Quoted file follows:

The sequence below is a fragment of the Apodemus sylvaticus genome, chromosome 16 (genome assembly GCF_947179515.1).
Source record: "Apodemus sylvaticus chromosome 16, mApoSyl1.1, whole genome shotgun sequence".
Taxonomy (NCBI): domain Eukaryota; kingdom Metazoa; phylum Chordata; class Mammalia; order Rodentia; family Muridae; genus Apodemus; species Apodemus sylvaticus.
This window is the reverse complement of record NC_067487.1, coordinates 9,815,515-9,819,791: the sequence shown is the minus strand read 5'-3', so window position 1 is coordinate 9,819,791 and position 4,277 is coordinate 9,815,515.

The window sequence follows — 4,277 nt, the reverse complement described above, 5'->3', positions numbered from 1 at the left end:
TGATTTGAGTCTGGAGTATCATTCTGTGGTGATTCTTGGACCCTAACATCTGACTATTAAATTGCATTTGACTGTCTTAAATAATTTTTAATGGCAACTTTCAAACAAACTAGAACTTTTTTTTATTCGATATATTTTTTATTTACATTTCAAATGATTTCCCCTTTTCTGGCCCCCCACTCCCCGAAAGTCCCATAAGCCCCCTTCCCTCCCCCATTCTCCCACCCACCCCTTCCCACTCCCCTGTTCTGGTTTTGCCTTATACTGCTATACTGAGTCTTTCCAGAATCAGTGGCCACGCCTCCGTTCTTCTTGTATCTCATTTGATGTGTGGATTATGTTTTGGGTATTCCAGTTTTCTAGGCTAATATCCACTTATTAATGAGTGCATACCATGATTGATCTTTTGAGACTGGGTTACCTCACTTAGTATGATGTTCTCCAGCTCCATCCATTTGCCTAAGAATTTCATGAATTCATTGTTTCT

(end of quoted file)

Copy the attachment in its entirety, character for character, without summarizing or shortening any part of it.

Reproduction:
The sequence below is a fragment of the Apodemus sylvaticus genome, chromosome 16 (genome assembly GCF_947179515.1).
Source record: "Apodemus sylvaticus chromosome 16, mApoSyl1.1, whole genome shotgun sequence".
Taxonomy (NCBI): domain Eukaryota; kingdom Metazoa; phylum Chordata; class Mammalia; order Rodentia; family Muridae; genus Apodemus; species Apodemus sylvaticus.
This window is the reverse complement of record NC_067487.1, coordinates 9,815,515-9,819,791: the sequence shown is the minus strand read 5'-3', so window position 1 is coordinate 9,819,791 and position 4,277 is coordinate 9,815,515.

The window sequence follows — 4,277 nt, the reverse complement described above, 5'->3', positions numbered from 1 at the left end:
TGATTTGAGTCTGGAGTATCATTCTGTGGTGATTCTTGGACCCTAACATCTGACTATTAAATTGCATTTGACTGTCTTAAATAATTTTTAATGGCAACTTTCAAACAAACTAGAACTTTTTTTTATTCGATATATTTTTTATTTACATTTCAAATGATTTCCCCTTTTCTGGCCCCCCACTCCCCGAAAGTCCCATAAGCCCCCTTCCCTCCCCCATTCTCCCACCCACCCCTTCCCACTCCCCTGTTCTGGTTTTGCCTTATACTGCTATACTGAGTCTTTCCAGAATCAGTGGCCACGCCTCCGTTCTTCTTGTATCTCATTTGATGTGTGGATTATGTTTTGGGTATTCCAGTTTTCTAGGCTAATATCCACTTATTAATGAGTGCATACCATGATTGATCTTTTGAGACTGGGTTACCTCACTTAGTATGATGTTCTCCAGCTCCATCCATTTGCCTAAGAATTTCATGAATTCATTGTTTCT